HIV criminalization is a term used to describe laws that criminalize otherwise legal conduct or increase penalties for criminal conduct based on a person’s HIV status. Currently, Florida has four HIV-specific criminal laws. Of those, none require actual transmission of HIV or the intent to transmit HIV. All of them are broad enough to cover conduct that cannot, in fact, lead to transmission of the virus. First enacted between 1986 and 1993, these laws predate the development of highly effective strategies for the prevention and treatment of HIV.
This report applies what we know today about the transmission and treatment of HIV to the specific types of conduct criminalized by Florida’s HIV criminal laws. It also considers some ways in which research suggests that HIV criminal laws may undermine efforts to prevent the transmission of HIV. Rather than considering all aspects of these laws, this report focuses on their public health implications, namely their impact on the prevention and treatment of HIV.
Using criminal history record information (CHRI) data from the Criminal Justice Information Services at the Florida Department of Law Enforcement, we also estimate the number of convictions under each of the state’s HIV criminal laws.
- From 1986 to 2017, there were 266 convictions
under Florida’s HIV criminal laws; approximately 8 convictions per year. Of those convictions:
- 100% did not require actual transmission of HIV;
- 100% did not require the intent to transmit HIV;
- And none required conduct that could actually transmit HIV.
- Approximately 57% of these 266 convictions (56.8%) arose in the context of sex work-related offenses. Most likely there was no physical contact at the time of arrest for these offenses, let alone contact that could transmit the virus.
- Thirty-three percent of these 266 convictions (33.5%) involved consensual sexual conduct that could include forms of sex with very low likelihoods of transmitting the virus, including oral sex, vaginal or anal intercourse with a condom; or sex with a person with HIV (PWH) whose viral load was suppressed by effective medications and who could not, therefore, transmit the virus to a sexual partner.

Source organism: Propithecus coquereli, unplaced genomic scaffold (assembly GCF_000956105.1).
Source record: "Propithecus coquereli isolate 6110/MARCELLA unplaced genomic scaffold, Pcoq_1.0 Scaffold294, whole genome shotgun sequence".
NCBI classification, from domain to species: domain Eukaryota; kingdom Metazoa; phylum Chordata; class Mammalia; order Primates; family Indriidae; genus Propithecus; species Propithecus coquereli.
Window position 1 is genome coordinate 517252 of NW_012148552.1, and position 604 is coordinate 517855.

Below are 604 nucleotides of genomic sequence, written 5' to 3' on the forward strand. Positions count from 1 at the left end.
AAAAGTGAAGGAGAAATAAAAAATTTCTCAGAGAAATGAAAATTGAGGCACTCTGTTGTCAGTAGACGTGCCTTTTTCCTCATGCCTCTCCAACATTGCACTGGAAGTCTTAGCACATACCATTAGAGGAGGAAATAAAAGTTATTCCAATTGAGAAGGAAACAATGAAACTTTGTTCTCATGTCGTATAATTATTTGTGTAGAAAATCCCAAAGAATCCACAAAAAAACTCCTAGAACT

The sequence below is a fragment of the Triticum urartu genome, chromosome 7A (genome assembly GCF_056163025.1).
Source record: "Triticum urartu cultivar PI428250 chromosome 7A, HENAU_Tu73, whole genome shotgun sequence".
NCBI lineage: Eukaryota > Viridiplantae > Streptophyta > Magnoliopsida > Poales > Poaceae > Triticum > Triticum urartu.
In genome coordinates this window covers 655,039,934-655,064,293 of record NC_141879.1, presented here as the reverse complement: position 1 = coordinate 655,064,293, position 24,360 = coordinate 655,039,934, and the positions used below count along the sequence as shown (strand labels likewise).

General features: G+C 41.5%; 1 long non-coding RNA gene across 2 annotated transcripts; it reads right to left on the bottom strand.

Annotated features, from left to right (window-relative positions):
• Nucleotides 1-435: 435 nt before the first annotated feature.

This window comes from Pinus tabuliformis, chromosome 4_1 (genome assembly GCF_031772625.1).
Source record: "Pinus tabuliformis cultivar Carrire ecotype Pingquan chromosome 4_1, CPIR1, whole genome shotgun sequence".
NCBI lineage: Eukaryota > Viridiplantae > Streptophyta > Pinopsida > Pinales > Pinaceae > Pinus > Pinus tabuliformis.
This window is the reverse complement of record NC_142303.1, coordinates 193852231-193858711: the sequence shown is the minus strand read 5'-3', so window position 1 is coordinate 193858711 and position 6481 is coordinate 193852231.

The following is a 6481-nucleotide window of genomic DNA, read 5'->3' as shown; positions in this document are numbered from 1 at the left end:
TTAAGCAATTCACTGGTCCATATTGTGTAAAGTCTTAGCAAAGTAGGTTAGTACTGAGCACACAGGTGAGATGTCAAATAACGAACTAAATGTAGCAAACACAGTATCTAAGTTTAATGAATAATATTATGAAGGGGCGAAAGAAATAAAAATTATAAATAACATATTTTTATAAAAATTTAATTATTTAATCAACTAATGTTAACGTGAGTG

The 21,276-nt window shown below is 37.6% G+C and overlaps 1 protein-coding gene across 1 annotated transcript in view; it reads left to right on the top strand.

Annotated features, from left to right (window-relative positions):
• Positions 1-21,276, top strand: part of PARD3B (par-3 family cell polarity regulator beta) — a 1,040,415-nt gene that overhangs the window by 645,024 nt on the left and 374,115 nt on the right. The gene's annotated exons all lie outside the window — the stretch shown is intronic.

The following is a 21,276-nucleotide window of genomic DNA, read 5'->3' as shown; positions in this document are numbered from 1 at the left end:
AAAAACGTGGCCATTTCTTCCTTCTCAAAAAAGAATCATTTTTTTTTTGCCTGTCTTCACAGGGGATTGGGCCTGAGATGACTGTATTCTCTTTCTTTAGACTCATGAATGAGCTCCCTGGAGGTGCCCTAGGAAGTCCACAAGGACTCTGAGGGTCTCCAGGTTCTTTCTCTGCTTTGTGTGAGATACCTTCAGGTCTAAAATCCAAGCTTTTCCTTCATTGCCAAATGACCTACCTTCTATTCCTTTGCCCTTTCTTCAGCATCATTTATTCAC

- Only nine percent (9.4%) of these convictions under a Florida statute that imposes a penalty enhancement for PWH if they are found guilty on an underlying sex offense or other crime enumerated by the statute. The most recent of these convictions was in 2013.
- Based on the CHRI data, Florida’s HIV-specific crime related to organ, blood, and tissue donations has only led to one arrest. That one arrest resulted in a conviction over a decade ago, in 2008. This law now runs counter to the goals of a federal law passed in 2013 (the Federal HIV Organ Policy Equity (HOPE) Act), does nothing to protect the blood supply, and is likely putting PWH in Florida at risk by limiting their opportunity for a matching organ donor.
Further, the state’s HIV criminal laws may undermine the state’s public health efforts by deterring people from seeking HIV testing and treatment, stigmatizing PWH, and disproportionately affecting the communities most impacted by HIV, including people of color, women, LGBTQ people, and the formerly incarcerated.
- Some studies suggest that laws criminalizing the conduct of PWH may create a disincentive for those most at risk for HIV from getting tested, from disclosing their HIV-status to potential partners and health care providers, and from consistently accessing medical care.
- HIV criminal laws further stigmatize Floridians with HIV. Research has shown that when people with HIV experience stigma, they have poorer health outcomes and are less likely to consistently engage in their own medical care and in public health efforts.
- Florida’s HIV criminal laws impact the very populations that Florida is trying to engage to combat HIV in the state, including people of color, women, youth, and LGBTQ people. Prior research has shown that HIV-related sex work prosecutions disproportionately impact women and people of color. In addition, youth, transgender people, and other LGBTQ people are disproportionately represented among sex workers. These are precisely the groups that Florida currently seeks to engage in its statewide strategic plan to combat HIV.
There have been significant medical advances related to HIV since Florida’s HIV criminal laws were first passed. Modernizing these laws would support Florida’s current efforts to prevent HIV in the state.